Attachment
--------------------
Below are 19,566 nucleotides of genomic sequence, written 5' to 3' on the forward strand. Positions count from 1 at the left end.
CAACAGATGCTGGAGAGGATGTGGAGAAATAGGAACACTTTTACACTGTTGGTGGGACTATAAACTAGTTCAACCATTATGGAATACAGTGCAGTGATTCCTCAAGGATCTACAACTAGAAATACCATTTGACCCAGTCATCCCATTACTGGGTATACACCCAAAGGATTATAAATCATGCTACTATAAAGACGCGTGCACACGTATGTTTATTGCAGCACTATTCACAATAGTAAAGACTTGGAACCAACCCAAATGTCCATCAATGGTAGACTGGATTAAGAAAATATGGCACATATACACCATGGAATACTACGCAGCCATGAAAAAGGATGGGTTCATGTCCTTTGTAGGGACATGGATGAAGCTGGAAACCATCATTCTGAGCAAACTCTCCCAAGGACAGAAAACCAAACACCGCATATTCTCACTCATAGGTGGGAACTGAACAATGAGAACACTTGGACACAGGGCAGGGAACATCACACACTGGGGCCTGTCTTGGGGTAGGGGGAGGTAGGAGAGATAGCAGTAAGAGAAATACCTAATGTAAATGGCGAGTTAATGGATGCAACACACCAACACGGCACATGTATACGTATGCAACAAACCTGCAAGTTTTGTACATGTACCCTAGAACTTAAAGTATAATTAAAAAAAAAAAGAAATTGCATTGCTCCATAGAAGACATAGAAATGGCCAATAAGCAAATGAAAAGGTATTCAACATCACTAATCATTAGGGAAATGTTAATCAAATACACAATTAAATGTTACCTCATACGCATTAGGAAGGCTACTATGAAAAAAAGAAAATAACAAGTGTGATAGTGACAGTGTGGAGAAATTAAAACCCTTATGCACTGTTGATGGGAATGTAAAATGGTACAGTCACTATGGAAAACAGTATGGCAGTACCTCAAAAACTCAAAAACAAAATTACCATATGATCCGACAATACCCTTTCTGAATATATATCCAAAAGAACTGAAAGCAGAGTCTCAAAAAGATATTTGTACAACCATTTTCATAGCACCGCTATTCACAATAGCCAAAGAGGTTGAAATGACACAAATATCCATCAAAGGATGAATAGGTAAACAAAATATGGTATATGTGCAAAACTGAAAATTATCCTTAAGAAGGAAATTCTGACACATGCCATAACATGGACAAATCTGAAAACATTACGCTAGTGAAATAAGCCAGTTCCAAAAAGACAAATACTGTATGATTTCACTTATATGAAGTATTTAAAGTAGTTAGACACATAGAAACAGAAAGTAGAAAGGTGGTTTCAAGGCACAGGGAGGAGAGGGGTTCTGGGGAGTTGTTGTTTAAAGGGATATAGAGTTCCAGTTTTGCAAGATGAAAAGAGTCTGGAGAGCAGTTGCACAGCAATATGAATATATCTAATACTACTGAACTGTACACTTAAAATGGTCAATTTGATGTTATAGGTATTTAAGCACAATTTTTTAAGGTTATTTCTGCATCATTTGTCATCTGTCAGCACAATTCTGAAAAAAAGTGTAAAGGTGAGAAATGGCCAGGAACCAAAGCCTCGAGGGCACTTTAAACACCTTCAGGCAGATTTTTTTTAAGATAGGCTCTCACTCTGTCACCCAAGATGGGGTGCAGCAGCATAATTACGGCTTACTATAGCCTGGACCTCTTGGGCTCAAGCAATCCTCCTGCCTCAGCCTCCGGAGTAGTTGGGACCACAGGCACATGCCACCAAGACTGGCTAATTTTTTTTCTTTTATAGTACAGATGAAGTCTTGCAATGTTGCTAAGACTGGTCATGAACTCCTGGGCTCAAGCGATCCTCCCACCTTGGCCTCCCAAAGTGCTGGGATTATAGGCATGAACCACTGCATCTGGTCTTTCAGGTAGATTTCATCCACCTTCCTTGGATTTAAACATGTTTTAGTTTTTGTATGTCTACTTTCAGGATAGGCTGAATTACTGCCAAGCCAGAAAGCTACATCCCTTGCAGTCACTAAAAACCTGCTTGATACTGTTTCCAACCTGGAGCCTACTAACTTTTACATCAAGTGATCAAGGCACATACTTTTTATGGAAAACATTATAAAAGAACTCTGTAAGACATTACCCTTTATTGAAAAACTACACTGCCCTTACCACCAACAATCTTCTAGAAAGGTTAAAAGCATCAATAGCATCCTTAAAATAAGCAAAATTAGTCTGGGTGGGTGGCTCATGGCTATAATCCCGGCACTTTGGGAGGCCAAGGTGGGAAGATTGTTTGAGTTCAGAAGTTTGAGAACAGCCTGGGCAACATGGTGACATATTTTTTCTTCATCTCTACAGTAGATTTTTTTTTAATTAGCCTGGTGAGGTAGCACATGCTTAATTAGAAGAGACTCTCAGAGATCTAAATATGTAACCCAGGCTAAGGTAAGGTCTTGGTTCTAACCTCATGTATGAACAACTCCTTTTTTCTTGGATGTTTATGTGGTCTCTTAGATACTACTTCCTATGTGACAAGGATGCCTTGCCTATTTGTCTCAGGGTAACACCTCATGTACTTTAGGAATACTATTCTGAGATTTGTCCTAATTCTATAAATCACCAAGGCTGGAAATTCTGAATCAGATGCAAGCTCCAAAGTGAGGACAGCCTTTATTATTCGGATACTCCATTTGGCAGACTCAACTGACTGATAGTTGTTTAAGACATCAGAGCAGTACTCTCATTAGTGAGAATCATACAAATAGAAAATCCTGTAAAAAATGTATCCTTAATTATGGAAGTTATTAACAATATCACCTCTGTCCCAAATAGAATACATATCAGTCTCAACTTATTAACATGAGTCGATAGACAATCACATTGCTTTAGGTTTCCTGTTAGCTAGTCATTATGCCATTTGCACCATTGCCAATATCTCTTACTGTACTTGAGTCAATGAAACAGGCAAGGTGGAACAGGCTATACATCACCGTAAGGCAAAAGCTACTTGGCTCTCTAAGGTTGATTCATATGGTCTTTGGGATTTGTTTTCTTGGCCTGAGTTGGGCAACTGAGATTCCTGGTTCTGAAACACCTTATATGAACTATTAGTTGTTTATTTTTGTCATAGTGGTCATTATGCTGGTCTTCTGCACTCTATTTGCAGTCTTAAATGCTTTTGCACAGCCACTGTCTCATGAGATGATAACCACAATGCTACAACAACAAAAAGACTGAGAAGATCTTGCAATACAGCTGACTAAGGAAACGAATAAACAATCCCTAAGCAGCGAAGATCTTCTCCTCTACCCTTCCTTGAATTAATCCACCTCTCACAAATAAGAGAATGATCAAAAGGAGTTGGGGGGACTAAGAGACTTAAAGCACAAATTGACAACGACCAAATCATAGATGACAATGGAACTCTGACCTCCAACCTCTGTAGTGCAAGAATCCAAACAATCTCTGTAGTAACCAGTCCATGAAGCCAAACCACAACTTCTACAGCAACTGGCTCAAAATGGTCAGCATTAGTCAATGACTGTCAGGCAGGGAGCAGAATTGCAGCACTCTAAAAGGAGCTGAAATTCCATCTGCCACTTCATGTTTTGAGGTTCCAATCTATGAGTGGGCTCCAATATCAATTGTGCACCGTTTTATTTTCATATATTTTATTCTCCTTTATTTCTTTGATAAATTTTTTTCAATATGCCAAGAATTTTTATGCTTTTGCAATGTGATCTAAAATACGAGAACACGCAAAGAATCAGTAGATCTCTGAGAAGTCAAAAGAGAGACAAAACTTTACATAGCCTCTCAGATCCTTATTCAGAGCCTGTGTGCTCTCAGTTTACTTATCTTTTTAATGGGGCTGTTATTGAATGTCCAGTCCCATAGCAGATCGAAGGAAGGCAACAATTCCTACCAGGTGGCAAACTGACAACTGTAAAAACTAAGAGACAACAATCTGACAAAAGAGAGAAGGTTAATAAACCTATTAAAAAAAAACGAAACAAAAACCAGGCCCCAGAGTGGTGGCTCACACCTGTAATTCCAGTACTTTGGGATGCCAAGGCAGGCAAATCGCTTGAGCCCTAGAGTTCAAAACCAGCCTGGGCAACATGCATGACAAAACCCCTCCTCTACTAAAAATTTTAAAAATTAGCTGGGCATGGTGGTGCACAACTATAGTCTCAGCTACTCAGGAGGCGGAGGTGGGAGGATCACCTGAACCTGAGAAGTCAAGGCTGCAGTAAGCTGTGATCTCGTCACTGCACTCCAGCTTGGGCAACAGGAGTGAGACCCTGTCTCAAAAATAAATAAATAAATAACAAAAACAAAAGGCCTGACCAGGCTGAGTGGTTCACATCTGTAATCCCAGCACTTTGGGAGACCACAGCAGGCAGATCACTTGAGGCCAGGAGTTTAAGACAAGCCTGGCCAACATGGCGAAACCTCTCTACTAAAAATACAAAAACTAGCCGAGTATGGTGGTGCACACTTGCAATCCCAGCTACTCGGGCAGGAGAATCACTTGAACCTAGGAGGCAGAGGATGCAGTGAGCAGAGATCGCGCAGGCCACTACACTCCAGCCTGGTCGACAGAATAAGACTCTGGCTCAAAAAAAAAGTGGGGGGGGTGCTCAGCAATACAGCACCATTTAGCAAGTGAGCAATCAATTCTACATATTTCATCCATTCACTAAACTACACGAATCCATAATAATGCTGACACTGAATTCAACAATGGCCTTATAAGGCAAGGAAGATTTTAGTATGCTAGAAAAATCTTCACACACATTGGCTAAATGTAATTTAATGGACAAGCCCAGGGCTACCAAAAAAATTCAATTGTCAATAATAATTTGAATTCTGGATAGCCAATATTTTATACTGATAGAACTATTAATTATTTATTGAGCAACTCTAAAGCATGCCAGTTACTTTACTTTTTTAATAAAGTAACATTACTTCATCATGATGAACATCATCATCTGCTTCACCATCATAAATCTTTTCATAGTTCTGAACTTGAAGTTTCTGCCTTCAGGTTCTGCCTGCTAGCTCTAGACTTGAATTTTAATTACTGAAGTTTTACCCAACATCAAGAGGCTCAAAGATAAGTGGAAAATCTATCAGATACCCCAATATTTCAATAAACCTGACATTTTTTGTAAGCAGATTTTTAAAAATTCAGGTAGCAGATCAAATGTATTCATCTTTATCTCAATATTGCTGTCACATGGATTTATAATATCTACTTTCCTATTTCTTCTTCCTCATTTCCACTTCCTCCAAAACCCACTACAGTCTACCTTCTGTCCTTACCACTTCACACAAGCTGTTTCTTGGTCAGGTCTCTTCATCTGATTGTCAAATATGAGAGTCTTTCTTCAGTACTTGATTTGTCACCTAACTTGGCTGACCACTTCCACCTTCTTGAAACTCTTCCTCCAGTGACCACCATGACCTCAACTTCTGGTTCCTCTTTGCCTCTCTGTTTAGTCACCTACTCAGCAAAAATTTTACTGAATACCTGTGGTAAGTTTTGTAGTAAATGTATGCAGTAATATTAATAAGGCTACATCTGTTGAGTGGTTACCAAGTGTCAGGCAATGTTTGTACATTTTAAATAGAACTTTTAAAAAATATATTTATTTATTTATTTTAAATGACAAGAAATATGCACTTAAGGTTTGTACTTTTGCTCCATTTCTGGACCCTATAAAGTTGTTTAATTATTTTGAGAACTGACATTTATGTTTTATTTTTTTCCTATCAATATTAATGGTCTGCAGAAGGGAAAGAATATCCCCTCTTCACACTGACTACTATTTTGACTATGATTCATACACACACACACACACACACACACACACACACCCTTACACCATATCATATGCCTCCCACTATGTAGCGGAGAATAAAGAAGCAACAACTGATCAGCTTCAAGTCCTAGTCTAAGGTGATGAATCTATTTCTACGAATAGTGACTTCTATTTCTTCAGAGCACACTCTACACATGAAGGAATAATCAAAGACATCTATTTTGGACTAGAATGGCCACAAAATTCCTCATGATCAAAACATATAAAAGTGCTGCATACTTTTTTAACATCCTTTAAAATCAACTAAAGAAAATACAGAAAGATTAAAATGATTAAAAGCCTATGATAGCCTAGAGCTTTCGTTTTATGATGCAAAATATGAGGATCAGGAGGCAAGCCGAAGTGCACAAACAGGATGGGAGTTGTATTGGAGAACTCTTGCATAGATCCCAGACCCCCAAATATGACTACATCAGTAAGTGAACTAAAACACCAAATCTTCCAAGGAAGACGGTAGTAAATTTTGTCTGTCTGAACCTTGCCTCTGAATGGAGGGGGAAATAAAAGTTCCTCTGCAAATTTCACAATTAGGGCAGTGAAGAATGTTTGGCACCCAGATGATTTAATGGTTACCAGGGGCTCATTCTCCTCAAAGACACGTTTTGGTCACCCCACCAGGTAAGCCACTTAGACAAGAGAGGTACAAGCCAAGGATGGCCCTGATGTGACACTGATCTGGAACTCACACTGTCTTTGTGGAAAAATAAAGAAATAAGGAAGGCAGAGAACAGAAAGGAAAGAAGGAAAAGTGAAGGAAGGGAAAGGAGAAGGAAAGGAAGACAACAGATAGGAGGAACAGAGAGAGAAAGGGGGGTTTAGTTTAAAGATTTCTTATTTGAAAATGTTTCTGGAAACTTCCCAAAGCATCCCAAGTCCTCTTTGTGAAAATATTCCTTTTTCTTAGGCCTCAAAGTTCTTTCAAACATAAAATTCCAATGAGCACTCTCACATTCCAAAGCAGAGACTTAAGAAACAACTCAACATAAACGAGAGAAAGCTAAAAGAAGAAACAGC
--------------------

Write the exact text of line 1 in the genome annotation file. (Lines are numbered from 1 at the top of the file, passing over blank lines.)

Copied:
Below are 19,566 nucleotides of genomic sequence, written 5' to 3' on the forward strand. Positions count from 1 at the left end.